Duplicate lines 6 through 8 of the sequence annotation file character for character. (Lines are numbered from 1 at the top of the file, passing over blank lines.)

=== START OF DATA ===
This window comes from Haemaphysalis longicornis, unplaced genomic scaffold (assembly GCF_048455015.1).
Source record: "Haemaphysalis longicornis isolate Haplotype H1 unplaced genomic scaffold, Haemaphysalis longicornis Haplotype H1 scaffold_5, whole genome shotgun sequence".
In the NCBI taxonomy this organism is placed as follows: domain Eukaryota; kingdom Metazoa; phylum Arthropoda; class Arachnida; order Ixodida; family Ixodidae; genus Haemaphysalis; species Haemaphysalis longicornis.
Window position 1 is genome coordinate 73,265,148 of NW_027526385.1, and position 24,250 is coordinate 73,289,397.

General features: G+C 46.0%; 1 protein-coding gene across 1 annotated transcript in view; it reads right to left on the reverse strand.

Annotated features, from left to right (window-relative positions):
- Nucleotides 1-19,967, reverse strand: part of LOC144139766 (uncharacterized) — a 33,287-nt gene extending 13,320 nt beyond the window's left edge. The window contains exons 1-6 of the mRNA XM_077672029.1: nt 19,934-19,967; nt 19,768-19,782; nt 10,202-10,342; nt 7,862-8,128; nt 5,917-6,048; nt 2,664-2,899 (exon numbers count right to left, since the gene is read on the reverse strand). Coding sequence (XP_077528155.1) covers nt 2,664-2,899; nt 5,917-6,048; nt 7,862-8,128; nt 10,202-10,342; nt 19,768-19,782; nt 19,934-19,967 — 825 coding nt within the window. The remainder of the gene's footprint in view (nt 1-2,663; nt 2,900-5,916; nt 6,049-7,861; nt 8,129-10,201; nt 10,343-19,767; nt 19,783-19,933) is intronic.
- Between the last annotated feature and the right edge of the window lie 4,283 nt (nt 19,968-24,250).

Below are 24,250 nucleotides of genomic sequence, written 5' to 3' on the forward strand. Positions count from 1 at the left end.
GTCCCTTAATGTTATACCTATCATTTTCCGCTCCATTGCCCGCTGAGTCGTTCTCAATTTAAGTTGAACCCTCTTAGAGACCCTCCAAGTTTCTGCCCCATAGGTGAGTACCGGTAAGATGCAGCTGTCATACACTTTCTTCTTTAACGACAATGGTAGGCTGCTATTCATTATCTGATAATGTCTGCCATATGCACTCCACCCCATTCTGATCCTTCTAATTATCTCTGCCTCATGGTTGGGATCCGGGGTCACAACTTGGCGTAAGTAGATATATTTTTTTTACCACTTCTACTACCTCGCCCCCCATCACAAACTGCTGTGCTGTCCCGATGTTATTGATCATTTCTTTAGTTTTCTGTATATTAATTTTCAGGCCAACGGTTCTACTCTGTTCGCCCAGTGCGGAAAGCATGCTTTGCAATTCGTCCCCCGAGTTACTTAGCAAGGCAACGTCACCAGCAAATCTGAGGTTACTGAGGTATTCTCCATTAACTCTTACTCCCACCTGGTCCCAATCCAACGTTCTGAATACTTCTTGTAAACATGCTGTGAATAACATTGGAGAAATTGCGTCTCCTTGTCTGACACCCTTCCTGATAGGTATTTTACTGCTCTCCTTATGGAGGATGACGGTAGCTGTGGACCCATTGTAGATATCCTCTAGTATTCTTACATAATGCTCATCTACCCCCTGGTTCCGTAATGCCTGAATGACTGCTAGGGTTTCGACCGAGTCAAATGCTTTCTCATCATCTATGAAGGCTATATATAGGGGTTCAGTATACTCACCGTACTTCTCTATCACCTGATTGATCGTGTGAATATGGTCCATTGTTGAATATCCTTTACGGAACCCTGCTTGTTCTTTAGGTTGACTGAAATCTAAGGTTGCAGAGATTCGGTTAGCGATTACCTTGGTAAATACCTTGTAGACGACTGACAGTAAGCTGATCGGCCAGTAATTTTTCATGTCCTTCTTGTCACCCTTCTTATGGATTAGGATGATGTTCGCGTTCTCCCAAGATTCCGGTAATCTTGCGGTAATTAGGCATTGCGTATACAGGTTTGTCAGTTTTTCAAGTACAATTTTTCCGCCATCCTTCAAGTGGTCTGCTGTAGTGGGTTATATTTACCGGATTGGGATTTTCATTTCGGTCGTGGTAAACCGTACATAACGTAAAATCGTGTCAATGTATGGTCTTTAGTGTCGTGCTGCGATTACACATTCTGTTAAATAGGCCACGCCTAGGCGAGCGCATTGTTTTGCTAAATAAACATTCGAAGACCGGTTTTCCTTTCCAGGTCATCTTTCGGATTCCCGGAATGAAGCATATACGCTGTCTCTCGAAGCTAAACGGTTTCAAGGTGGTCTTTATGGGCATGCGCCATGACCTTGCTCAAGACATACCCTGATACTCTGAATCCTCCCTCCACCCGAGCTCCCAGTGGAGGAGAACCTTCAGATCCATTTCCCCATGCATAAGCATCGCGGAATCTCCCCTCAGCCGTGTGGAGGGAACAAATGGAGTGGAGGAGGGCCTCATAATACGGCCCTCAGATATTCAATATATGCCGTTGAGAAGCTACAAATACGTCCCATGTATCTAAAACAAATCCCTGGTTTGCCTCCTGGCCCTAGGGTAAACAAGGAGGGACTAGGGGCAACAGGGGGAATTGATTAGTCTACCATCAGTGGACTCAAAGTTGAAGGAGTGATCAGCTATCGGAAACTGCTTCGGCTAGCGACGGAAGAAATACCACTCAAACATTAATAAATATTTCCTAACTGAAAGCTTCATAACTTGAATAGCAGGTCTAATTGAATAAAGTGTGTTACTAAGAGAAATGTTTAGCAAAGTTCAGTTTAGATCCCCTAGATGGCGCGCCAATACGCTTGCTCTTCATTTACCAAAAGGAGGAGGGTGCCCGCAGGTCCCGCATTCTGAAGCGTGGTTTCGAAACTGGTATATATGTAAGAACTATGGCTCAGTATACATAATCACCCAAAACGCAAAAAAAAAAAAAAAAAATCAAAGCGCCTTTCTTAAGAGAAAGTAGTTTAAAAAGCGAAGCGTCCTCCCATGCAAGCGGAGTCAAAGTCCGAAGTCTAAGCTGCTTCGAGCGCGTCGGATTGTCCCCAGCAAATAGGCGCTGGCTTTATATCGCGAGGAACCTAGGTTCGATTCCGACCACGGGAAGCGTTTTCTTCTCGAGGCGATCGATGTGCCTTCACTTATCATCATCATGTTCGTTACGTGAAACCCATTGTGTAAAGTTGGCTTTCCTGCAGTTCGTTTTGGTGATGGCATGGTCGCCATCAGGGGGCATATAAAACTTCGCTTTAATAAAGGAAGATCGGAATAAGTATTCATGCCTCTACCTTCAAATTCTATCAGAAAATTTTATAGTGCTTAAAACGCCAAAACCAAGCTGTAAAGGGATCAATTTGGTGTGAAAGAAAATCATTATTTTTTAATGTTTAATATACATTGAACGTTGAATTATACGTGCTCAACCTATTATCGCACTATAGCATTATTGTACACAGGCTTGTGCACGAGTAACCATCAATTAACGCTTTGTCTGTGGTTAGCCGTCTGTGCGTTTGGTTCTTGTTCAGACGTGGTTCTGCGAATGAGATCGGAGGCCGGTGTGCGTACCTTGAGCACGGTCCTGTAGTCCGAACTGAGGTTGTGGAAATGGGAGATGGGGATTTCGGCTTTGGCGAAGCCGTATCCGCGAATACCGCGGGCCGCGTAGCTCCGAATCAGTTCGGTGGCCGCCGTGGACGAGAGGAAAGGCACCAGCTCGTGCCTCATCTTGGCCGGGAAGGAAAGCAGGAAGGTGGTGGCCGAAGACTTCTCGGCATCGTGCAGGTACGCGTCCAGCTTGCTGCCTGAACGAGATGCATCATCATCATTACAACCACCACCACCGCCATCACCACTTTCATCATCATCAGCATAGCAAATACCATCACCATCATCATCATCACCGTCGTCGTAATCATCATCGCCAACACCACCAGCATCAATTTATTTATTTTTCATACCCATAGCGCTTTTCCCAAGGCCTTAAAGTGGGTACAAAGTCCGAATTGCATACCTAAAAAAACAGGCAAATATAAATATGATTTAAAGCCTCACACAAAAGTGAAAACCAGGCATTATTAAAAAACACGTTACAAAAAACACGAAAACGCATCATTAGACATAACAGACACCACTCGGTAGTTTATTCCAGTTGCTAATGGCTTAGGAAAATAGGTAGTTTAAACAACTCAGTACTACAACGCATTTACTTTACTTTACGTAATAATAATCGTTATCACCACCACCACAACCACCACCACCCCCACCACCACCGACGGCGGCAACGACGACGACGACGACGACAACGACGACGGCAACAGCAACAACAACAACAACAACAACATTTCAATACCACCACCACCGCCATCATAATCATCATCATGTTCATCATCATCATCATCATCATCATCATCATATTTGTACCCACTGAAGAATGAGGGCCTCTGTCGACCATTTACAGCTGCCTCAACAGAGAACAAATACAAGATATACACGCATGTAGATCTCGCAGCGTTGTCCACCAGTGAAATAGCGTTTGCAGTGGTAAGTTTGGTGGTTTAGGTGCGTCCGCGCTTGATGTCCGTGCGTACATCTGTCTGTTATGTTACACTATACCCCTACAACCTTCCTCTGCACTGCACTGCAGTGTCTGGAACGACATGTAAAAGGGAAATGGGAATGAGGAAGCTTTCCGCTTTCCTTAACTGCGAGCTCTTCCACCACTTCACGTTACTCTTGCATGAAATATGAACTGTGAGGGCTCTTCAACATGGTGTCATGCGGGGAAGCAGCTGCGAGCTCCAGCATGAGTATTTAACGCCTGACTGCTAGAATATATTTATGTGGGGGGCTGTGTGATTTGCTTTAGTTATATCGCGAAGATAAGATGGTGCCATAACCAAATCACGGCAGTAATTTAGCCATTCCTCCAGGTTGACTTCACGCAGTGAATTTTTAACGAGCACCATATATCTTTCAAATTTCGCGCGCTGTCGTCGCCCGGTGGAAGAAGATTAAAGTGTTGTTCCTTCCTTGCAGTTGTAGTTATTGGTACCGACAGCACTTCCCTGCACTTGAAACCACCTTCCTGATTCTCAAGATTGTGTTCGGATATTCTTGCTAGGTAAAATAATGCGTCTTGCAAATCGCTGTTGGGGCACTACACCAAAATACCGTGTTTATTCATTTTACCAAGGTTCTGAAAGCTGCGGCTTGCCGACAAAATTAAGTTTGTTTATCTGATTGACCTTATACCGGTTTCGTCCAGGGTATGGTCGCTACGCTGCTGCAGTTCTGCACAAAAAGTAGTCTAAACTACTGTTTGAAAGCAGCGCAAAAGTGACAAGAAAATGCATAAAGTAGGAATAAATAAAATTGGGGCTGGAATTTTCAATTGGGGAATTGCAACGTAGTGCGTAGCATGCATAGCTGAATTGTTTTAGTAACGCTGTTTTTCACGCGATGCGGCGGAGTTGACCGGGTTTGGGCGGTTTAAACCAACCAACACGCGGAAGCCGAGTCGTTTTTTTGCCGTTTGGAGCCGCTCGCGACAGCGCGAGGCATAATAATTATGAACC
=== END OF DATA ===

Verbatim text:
Annotated features, from left to right (window-relative positions):
- Nucleotides 1-19,967, reverse strand: part of LOC144139766 (uncharacterized) — a 33,287-nt gene extending 13,320 nt beyond the window's left edge. The window contains exons 1-6 of the mRNA XM_077672029.1: nt 19,934-19,967; nt 19,768-19,782; nt 10,202-10,342; nt 7,862-8,128; nt 5,917-6,048; nt 2,664-2,899 (exon numbers count right to left, since the gene is read on the reverse strand). Coding sequence (XP_077528155.1) covers nt 2,664-2,899; nt 5,917-6,048; nt 7,862-8,128; nt 10,202-10,342; nt 19,768-19,782; nt 19,934-19,967 — 825 coding nt within the window. The remainder of the gene's footprint in view (nt 1-2,663; nt 2,900-5,916; nt 6,049-7,861; nt 8,129-10,201; nt 10,343-19,767; nt 19,783-19,933) is intronic.
- Between the last annotated feature and the right edge of the window lie 4,283 nt (nt 19,968-24,250).